IVTS were defined by Nikos Passas to describe "any network or mechanism that can be used to transfer funds or value from place to place either without leaving a formal paper trail of the entire transaction or without going through regulated financial institutions." One of those systems is hawala, which has its origins in classical Islamic law and is mentioned in texts of Islamic jurisprudence as early as the eighth century. Hawala drew interest from the U.S. government after 9/11 because payments are exchanged on the honor system without a paper trail. With this arrangement, it could be difficult to determine if a transfer of funds was for legitimate purposes.
In addition to hawala, Passas identified other important IVTS to include gift and money transfer services via Internet sites, Internet-based payments and transfers, and stored value cards, such as prepaid telephone cards, to name a few. IVTS systems and mechanisms range from basic and traditional exchanges to modern and sophisticated ones.
Passas' initial work predated the recent developments in the mobile payments channel and certainly came before the growth in mobile enabled P2P and the use of prepaid airtime for remittances, as described in an earlier edition of Portals and Rails. When P2P payments are conducted by mobile carriers in a bank-agnostic ecosystem, do they potentially represent a more sophisticated, modern-day informal payment system?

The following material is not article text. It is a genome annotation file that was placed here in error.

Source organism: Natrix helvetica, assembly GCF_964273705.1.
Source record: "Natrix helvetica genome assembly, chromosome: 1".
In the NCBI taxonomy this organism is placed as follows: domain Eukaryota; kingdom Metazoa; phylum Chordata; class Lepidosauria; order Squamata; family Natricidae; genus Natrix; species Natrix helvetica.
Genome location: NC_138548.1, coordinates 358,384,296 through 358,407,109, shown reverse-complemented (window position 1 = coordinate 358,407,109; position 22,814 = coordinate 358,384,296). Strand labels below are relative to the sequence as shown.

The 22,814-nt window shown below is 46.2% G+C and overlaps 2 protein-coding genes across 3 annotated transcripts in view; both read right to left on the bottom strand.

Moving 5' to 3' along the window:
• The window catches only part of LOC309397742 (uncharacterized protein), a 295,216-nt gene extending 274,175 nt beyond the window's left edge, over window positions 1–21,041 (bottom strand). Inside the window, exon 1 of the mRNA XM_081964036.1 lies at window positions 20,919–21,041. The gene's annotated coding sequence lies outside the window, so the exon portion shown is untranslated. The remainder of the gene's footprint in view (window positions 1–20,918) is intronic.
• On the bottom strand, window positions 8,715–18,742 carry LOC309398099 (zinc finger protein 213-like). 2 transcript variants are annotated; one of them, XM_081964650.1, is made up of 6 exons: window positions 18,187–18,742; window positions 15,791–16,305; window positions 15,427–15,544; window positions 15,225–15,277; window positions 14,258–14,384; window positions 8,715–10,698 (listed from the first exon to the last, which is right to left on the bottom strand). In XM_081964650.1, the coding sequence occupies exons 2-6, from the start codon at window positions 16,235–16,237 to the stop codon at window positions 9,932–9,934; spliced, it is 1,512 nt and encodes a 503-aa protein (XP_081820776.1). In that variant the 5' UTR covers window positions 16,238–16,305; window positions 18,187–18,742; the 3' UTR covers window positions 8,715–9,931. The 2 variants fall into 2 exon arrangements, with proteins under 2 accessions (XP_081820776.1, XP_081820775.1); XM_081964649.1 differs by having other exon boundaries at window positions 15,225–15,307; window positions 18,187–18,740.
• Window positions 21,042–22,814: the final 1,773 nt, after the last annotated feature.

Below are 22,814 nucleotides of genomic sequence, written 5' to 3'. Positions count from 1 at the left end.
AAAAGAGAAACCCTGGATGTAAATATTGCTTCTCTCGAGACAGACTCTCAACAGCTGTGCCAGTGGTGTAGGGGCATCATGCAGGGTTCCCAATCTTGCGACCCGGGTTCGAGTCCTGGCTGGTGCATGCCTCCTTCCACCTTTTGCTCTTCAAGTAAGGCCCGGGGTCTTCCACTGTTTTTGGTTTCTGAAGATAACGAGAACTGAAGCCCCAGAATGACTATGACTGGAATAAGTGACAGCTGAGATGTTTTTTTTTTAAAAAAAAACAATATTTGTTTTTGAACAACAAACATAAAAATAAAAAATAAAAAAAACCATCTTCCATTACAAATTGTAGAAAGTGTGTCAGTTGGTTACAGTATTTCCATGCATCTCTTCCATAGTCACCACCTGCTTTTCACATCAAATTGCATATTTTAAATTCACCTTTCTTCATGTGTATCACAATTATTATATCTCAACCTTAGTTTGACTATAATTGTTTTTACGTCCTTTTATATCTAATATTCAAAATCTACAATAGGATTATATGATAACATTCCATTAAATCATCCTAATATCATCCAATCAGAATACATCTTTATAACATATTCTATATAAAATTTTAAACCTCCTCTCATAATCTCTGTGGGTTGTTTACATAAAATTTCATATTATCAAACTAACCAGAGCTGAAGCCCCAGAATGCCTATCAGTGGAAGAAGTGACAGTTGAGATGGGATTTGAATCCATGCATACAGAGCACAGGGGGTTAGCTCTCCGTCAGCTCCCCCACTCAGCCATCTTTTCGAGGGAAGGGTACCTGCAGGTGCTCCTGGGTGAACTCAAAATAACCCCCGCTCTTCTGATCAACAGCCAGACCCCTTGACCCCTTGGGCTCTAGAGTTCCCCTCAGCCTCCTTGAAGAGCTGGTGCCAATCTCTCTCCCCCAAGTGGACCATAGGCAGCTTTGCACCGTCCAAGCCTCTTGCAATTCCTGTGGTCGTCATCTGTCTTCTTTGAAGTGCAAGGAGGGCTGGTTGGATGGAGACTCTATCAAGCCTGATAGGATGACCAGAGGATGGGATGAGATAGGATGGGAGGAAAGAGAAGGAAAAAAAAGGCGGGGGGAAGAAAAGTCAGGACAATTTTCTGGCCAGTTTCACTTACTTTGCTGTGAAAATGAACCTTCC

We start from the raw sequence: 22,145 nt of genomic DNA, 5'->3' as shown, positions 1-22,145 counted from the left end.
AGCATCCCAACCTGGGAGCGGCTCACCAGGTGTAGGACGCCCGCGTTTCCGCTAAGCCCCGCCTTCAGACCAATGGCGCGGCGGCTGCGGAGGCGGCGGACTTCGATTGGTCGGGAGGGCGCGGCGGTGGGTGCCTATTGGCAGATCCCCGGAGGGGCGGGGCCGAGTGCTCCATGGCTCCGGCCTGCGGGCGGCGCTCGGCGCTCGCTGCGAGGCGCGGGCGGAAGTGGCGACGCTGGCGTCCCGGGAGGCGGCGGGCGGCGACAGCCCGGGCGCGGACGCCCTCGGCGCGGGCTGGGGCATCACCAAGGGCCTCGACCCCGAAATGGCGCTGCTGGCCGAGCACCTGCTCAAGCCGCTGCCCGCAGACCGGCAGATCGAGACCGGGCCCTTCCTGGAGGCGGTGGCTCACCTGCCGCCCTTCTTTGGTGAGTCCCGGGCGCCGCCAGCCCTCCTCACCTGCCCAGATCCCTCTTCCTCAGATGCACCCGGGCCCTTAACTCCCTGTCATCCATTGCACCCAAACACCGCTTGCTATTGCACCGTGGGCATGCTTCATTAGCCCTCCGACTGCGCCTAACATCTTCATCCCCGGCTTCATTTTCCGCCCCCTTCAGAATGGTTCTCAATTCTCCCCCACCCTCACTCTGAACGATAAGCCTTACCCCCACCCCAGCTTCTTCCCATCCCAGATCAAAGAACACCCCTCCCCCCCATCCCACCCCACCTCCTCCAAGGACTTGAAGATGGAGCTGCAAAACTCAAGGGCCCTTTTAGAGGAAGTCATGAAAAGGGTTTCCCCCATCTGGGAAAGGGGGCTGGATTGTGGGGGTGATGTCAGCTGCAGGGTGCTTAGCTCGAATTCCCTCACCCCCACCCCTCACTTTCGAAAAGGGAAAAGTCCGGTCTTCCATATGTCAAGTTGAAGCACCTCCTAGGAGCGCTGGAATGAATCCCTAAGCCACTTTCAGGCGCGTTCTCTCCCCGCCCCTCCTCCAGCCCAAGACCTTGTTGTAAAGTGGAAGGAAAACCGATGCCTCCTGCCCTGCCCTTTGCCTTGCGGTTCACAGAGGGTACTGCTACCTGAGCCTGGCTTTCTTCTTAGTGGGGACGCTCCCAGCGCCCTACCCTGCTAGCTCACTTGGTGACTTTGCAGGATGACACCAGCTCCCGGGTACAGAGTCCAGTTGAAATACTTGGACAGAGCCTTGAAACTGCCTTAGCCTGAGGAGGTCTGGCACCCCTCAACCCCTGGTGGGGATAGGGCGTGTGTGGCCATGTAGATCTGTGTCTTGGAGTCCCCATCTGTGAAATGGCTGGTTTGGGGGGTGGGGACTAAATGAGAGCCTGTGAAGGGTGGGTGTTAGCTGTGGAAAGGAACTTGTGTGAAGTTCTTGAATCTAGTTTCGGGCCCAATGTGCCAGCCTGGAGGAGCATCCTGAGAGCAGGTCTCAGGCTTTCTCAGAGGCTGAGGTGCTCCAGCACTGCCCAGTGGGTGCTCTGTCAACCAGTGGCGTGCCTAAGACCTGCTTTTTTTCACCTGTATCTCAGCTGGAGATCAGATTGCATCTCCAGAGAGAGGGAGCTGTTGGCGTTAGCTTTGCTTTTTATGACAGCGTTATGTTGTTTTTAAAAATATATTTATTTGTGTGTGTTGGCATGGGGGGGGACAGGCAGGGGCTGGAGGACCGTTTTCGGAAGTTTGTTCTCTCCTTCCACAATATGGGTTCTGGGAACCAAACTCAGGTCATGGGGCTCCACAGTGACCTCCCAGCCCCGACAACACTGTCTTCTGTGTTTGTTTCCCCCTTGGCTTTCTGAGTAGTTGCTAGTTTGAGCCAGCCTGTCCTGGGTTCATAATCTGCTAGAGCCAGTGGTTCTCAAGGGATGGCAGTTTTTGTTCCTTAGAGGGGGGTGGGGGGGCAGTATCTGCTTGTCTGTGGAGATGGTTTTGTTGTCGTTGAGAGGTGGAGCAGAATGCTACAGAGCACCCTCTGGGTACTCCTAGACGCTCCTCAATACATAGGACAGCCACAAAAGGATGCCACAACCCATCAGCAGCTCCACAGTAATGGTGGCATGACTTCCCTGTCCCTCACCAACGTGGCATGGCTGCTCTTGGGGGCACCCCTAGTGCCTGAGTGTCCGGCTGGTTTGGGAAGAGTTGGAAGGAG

MMT: The fastest-growing mobile payment
P2P payments represent possibly the fastest form of financial transaction enabled by mobile phones, driven by the steady growth in remittance markets, the ubiquity of cell phones themselves, and the desirability for an electronic P2P payment alternative in developed countries like the United States. Research firm Gartner recently identified mobile money transfer as the first of the top 10 consumer mobile applications in 2012, made possible by developments in smart handsets like the iPhone. Separately, ABI research predicts that almost three times as many consumers worldwide will use mobile phones to conduct P2P payments than those who will use them to conduct mobile banking functions by the end of 2011.
Formal versus informal
GSMA (Global System Mobile Association), the alliance of mobile network operators, launched the Mobile Money Transfer Programme initiative to promote the mobile channel and formalize international remittances. With low barriers to entry, roaming capacity, and a growing unbanked market in developed countries, start-up firms may offer informal MMT services, including international and domestic P2P in cross-border markets to expand their customer reach and network opportunities. While informal payment systems can provide means for legal transactions, the lack of transparency could potentially provide bad actors the opportunity for money laundering and other financial crimes.
Nonbanks, like telecom firms and others, are rapidly entering the financial services arena, creating an uncertain regulatory environment as laws and regulations vary from country to country. Will mobile P2P innovation permit service offerings that are characterized as informal payments with the potential for misconduct? Will violators of money-laundering laws go undetected as stored-value mechanisms move from the plastic card to the mobile device? These questions will no doubt be the focus for regulators in many markets going forward as they attempt to understand both the operational and regulatory risks money transfer services have the potential to introduce.